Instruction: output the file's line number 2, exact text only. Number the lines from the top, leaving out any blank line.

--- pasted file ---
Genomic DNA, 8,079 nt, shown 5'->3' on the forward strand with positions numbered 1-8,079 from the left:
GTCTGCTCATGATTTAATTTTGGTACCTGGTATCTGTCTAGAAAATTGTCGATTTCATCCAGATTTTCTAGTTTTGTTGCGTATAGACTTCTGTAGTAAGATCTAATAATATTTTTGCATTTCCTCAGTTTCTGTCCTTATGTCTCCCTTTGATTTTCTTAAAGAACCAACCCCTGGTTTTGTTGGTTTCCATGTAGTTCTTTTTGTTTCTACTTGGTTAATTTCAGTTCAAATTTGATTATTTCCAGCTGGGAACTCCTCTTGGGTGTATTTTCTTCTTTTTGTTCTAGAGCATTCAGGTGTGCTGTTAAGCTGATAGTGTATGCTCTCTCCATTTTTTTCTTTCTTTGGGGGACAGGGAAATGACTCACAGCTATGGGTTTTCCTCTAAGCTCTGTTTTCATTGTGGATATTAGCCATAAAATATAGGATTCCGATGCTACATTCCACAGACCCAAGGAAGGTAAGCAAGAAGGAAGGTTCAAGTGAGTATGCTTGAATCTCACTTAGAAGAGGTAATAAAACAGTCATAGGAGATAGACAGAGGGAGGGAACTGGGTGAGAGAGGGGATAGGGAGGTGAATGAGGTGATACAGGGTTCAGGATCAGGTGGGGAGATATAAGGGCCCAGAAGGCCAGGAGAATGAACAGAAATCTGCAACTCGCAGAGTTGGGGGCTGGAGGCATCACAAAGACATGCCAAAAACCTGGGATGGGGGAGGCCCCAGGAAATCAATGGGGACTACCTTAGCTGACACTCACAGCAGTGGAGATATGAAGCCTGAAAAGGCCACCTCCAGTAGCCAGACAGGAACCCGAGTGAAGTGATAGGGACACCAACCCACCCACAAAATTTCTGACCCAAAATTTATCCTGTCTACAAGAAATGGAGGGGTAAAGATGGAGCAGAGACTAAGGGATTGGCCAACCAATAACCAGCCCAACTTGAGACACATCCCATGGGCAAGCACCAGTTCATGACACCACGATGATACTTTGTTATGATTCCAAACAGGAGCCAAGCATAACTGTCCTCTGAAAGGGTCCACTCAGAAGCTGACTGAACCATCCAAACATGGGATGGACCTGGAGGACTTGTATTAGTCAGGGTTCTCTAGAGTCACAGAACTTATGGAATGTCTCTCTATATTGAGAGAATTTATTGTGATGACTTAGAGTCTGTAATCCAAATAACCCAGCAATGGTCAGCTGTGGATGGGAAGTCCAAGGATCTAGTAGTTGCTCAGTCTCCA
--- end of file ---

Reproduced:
GTCTGCTCATGATTTAATTTTGGTACCTGGTATCTGTCTAGAAAATTGTCGATTTCATCCAGATTTTCTAGTTTTGTTGCGTATAGACTTCTGTAGTAAGATCTAATAATATTTTTGCATTTCCTCAGTTTCTGTCCTTATGTCTCCCTTTGATTTTCTTAAAGAACCAACCCCTGGTTTTGTTGGTTTCCATGTAGTTCTTTTTGTTTCTACTTGGTTAATTTCAGTTCAAATTTGATTATTTCCAGCTGGGAACTCCTCTTGGGTGTATTTTCTTCTTTTTGTTCTAGAGCATTCAGGTGTGCTGTTAAGCTGATAGTGTATGCTCTCTCCATTTTTTTCTTTCTTTGGGGGACAGGGAAATGACTCACAGCTATGGGTTTTCCTCTAAGCTCTGTTTTCATTGTGGATATTAGCCATAAAATATAGGATTCCGATGCTACATTCCACAGACCCAAGGAAGGTAAGCAAGAAGGAAGGTTCAAGTGAGTATGCTTGAATCTCACTTAGAAGAGGTAATAAAACAGTCATAGGAGATAGACAGAGGGAGGGAACTGGGTGAGAGAGGGGATAGGGAGGTGAATGAGGTGATACAGGGTTCAGGATCAGGTGGGGAGATATAAGGGCCCAGAAGGCCAGGAGAATGAACAGAAATCTGCAACTCGCAGAGTTGGGGGCTGGAGGCATCACAAAGACATGCCAAAAACCTGGGATGGGGGAGGCCCCAGGAAATCAATGGGGACTACCTTAGCTGACACTCACAGCAGTGGAGATATGAAGCCTGAAAAGGCCACCTCCAGTAGCCAGACAGGAACCCGAGTGAAGTGATAGGGACACCAACCCACCCACAAAATTTCTGACCCAAAATTTATCCTGTCTACAAGAAATGGAGGGGTAAAGATGGAGCAGAGACTAAGGGATTGGCCAACCAATAACCAGCCCAACTTGAGACACATCCCATGGGCAAGCACCAGTTCATGACACCACGATGATACTTTGTTATGATTCCAAACAGGAGCCAAGCATAACTGTCCTCTGAAAGGGTCCACTCAGAAGCTGACTGAACCATCCAAACATGGGATGGACCTGGAGGACTTGTATTAGTCAGGGTTCTCTAGAGTCACAGAACTTATGGAATGTCTCTCTATATTGAGAGAATTTATTGTGATGACTTAGAGTCTGTAATCCAAATAACCCAGCAATGGTCAGCTGTGGATGGGAAGTCCAAGGATCTAGTAGTTGCTCAGTCTCCA